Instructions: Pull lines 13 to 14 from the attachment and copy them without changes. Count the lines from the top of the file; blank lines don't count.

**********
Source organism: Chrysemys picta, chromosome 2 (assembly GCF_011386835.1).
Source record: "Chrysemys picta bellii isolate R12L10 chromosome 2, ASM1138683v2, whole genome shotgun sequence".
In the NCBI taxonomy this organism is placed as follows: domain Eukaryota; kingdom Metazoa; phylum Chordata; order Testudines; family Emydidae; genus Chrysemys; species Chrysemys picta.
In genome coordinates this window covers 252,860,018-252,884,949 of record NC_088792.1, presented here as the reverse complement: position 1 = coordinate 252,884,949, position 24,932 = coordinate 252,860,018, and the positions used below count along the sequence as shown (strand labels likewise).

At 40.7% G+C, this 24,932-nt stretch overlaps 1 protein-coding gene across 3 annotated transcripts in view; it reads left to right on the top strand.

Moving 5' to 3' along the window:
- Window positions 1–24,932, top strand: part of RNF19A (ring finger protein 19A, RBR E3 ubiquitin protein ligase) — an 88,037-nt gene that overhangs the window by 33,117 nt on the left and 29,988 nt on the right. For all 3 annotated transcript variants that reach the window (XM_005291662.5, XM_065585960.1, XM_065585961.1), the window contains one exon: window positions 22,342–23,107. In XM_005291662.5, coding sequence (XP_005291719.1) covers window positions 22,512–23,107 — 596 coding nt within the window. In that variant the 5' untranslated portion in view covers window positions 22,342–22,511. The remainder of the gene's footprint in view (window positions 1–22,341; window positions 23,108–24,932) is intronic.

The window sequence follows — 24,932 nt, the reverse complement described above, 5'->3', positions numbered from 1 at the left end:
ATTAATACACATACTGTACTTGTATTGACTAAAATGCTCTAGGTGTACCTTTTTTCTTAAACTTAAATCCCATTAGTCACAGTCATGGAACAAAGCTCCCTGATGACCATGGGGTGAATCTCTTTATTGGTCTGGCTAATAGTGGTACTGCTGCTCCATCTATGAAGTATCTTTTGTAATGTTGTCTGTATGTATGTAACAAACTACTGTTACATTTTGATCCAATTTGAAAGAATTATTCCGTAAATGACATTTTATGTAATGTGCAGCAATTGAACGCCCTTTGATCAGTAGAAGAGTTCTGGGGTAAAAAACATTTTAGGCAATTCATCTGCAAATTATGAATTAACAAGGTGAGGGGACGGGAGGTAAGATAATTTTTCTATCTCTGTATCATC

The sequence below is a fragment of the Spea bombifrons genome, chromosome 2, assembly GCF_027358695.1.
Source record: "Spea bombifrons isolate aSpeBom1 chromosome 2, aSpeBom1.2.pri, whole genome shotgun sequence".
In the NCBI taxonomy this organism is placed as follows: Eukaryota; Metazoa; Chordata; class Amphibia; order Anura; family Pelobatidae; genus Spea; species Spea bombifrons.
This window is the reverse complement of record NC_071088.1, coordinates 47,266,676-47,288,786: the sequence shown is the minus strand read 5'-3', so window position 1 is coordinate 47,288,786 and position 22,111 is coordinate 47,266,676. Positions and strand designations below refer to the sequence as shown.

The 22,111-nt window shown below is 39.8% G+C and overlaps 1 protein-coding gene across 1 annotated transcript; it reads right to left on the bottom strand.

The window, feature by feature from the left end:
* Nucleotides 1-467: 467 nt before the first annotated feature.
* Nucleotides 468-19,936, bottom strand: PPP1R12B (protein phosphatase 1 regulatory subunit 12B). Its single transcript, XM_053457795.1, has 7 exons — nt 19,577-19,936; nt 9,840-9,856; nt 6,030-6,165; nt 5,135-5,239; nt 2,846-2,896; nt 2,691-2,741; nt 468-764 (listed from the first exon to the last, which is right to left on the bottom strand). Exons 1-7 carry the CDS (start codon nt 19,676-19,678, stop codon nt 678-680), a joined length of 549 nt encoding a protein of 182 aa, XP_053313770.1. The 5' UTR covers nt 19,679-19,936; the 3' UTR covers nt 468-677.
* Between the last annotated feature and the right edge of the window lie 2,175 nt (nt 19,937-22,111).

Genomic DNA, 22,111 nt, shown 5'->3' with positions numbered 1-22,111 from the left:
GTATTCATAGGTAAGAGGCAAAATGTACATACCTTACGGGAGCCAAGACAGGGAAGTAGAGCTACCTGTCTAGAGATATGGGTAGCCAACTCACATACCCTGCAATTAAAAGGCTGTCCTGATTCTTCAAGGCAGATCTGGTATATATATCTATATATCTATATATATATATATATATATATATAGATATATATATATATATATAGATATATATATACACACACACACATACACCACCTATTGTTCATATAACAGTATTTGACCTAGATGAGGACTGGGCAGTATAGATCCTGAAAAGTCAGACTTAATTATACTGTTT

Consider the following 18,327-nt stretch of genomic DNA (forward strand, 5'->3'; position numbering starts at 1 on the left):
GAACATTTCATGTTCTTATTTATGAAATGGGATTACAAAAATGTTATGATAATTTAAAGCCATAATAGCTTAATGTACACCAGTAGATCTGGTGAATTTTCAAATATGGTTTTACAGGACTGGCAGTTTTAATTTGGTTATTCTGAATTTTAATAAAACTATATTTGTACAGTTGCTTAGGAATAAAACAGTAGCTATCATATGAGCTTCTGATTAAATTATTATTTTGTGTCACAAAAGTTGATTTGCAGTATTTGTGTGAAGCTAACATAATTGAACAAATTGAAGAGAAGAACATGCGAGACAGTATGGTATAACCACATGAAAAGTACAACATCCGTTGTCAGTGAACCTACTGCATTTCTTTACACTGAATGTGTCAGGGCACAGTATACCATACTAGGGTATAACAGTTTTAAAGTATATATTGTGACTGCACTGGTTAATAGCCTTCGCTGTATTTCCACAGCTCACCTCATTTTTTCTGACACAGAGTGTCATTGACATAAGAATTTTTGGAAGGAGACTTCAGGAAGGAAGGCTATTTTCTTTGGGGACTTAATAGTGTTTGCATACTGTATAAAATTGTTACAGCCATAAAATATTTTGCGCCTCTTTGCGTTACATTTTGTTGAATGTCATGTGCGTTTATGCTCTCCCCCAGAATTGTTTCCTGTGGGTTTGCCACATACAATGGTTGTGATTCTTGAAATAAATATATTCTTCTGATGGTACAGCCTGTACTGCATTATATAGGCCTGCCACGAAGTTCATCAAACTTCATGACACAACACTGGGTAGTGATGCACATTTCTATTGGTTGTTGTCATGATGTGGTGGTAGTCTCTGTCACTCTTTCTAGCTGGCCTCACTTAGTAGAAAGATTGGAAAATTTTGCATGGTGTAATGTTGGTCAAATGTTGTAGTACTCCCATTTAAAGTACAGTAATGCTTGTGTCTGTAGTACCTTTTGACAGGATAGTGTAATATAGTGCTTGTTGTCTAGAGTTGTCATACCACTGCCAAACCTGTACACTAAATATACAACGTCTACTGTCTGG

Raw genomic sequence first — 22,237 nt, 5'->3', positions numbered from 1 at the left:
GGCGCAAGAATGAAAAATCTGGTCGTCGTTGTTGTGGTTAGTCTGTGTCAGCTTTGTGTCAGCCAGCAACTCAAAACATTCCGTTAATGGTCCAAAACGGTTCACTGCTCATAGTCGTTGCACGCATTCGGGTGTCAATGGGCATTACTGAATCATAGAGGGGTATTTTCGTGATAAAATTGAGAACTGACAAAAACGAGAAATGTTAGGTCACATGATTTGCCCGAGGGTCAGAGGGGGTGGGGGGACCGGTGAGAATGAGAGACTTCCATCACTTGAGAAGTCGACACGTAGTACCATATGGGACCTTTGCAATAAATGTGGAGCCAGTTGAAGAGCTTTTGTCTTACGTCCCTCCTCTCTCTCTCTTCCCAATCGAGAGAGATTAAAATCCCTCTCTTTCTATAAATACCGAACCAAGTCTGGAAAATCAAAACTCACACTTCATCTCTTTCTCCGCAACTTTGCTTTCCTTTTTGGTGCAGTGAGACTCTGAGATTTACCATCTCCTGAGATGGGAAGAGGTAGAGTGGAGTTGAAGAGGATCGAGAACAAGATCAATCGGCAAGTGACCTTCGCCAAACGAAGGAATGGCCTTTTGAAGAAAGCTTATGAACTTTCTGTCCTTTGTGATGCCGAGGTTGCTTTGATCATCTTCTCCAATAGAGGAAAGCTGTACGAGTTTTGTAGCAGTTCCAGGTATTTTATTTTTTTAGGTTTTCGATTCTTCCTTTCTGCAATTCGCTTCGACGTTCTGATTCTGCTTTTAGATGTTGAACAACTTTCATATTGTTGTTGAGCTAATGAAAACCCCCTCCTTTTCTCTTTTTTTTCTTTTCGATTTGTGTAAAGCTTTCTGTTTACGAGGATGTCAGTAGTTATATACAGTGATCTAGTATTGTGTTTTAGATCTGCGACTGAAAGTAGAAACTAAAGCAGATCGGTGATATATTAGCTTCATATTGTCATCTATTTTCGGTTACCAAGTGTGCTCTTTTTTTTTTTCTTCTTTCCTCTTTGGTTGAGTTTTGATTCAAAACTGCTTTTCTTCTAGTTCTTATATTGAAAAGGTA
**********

This window is the reverse complement of record NC_071088.1, coordinates 47,266,676-47,288,786: the sequence shown is the minus strand read 5'-3', so window position 1 is coordinate 47,288,786 and position 22,111 is coordinate 47,266,676. Positions and strand designations below refer to the sequence as shown.

The 22,111-nt window shown below is 39.8% G+C and overlaps 1 protein-coding gene across 1 annotated transcript; it reads right to left on the bottom strand.